Radford Celebrates Its All-Steinway Status
With many accolades and two performances on a stunning Steinway Model D concert grand piano, Radford University Thursday celebrated its designation as an All-Steinway School, a distinction held by only 130 institutions in the world.
Professor Al Wojtera, chair of the Department of Music, opened the ceremony in the Performance Hall of the Covington Center for Visual and Performing Arts. He welcomed the guests and explained the significance of the occasion. He said the All-Steinway status benefits Radford in many ways, including student recruitment, because it is synonymous with excellence and the highest standards. “Some names have certain recognition signifying excellence,” Wojtera said. “Steinway is one of those.”
He briefly recounted how Radford achieved its new status, starting with conversations and meetings in 2006, and he recognized faculty members and others involved from the inception of the “piano plan.” Among them was Eugene Fellin, dean emeritus of the Department of Music, who was in the audience and stood to applause acknowledging his role. Finally, Wojtera thanked Steinway representatives Ken Saliba, Rosa Hudson and Sally Coveleskie for attending the ceremony.
Joseph Scartelli, dean of the College of Visual and Performing Arts, spoke next, explaining that the pianos are of such high quality that, with proper care, they will long outlast the buildings in which they are initially housed. He gave special thanks to President Penelope W. Kyle for her tireless dedication to bringing Radford into the ranks of All-Steinway schools and for her frequent attendance at university performances – “more than any other president,” Scartelli said.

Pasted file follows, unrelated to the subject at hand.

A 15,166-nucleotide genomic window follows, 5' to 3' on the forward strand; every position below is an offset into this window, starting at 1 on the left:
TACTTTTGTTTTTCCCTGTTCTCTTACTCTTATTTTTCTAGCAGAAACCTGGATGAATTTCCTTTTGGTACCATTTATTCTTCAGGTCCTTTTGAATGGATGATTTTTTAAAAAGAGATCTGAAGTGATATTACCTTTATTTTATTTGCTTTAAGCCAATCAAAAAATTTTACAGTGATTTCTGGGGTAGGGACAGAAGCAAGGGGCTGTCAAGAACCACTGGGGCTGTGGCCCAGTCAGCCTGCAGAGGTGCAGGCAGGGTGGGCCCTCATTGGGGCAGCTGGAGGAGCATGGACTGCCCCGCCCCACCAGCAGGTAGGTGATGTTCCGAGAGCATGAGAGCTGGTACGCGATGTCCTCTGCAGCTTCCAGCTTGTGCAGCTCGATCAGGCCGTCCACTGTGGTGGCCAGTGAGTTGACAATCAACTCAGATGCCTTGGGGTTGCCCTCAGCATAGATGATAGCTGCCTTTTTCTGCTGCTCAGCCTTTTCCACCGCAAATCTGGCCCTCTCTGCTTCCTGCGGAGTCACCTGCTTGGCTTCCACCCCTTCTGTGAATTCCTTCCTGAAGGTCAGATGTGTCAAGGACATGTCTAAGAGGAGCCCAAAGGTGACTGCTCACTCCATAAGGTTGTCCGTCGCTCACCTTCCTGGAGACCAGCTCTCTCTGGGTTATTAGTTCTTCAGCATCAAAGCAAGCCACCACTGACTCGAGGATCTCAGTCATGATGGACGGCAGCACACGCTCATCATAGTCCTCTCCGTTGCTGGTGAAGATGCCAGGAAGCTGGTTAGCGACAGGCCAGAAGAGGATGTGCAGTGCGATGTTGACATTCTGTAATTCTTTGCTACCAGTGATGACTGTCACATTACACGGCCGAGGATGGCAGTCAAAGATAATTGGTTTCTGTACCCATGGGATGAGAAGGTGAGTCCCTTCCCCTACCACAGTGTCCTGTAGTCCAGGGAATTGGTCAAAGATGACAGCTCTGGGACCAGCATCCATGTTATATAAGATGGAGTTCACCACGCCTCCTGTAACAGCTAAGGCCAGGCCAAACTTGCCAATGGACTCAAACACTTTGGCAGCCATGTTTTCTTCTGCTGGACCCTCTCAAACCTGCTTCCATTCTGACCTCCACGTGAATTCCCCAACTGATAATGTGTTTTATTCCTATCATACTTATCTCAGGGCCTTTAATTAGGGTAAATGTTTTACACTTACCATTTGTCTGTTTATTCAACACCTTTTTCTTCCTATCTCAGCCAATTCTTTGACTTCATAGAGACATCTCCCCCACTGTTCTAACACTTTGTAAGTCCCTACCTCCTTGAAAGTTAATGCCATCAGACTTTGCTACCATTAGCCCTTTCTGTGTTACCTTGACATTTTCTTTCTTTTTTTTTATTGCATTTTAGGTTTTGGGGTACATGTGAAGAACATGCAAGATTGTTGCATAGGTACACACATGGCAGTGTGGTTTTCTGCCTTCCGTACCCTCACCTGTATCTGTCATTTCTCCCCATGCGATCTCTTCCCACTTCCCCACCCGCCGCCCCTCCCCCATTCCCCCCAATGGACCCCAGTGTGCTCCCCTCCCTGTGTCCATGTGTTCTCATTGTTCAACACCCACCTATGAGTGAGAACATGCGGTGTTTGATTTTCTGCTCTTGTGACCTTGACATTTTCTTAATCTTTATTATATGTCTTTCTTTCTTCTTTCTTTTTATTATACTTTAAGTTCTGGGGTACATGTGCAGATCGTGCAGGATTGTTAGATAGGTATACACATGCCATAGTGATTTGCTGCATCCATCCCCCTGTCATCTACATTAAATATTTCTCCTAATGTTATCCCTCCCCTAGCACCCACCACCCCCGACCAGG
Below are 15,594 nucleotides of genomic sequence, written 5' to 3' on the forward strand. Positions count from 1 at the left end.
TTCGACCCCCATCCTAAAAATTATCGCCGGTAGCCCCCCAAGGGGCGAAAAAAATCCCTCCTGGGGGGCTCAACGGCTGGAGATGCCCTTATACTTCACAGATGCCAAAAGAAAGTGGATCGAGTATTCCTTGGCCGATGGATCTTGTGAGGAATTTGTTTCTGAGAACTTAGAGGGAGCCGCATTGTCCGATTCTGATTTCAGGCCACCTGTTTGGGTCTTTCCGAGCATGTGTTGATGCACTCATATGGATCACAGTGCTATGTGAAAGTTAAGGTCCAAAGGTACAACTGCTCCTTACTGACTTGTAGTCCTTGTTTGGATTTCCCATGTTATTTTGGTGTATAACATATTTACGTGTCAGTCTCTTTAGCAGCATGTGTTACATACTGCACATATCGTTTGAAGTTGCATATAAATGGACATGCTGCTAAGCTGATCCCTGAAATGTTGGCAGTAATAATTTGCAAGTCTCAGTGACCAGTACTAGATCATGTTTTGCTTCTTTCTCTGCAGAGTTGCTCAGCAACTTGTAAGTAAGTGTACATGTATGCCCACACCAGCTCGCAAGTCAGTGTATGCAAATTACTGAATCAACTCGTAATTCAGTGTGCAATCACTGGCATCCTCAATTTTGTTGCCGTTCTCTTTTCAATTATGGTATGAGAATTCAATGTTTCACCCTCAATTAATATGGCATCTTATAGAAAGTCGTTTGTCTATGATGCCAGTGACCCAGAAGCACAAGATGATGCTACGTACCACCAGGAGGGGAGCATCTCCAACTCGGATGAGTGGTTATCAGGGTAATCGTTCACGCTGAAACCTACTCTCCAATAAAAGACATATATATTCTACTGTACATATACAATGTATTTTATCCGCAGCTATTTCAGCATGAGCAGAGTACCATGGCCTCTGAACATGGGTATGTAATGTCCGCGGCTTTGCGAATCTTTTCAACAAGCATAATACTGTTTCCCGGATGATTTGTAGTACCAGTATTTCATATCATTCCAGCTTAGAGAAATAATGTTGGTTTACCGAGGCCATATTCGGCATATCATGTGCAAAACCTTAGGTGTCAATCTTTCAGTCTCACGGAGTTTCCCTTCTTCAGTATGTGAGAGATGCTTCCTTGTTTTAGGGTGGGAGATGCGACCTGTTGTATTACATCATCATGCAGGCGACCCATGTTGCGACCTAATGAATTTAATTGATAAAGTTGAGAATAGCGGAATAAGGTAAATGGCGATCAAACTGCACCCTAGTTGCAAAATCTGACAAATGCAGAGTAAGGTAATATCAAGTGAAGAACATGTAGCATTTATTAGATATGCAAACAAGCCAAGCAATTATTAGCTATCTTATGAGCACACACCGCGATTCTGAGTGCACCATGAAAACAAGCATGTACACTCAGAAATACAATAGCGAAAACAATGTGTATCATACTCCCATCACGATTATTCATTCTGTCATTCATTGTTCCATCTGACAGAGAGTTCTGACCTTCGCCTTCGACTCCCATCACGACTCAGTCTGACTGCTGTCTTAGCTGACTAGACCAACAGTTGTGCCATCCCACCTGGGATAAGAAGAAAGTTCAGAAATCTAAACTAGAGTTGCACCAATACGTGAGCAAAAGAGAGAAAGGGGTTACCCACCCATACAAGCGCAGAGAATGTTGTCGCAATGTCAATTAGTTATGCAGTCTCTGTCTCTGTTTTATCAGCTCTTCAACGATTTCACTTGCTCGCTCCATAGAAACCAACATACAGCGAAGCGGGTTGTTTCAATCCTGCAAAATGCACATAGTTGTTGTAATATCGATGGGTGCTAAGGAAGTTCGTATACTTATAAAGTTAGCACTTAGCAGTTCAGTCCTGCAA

The president spoke next, expressing pride that Radford’s new status happened during her term in office and so soon after the idea was first discussed. James Madison and George Mason are the only other universities in the Commonwealth to hold the All-Steinway designation, she said, adding that with this honor comes a responsibility to “care for these exquisite instruments, to protect them and keep them in the condition in which they were received.”
Kyle acknowledged three people who had the foresight to recognize the power of the Steinway project to transform the arts at Radford University: Bernadine Banning, who donated a Boston upright grand piano in memory of Fernande Gard, RU professor emerita of fashion; and Nancy and Edward Rice, who donated a Steinway Model B in honor of former RU Board of Visitors member and alumna Mary Ann Hovis.
Kyle thanked them for their generosity and expressed appreciation to everyone – faculty, Board of Visitors members, administration and staff – involved in what she described as one of the most significant events of her presidency. Wojtera then returned to the podium to introduce Coveleskie, national director of Institutional Sales for Steinway & Sons in New York.
Coveleskie congratulated Radford on its Steinway status and saluted it as “a university dedicated to excellence on every level.” She spoke of the benefits to music students, who typically spend hours a day in practice rooms. In that context, she said, “it is important to give them the best.”
To close the program, Associate Professor Nitza Kats played Robert Schumann’s “Widmung” (Dedication), and Associate Professor Wayne Gallops played the jazz standard “Body and Soul” by Johnny Green. The two took a curtain call together to sustained applause and cheers from the audience, which then moved to the atrium for a reception.
For a school to achieve All-Steinway status, at least 90 percent of its pianos must be Steinways. Radford’s Department of Music now owns 37 Steinway & Sons pianos, with 16 of those being grand pianos.
Founded in New York in 1853 by German immigrant Henry Engelhard Steinway, Steinway & Sons is reputed to be one of the world’s finest makers of pianos. A Steinway grand piano takes nearly a year to build, and as many as 200 people may be involved in assembling its more than 12,000 parts.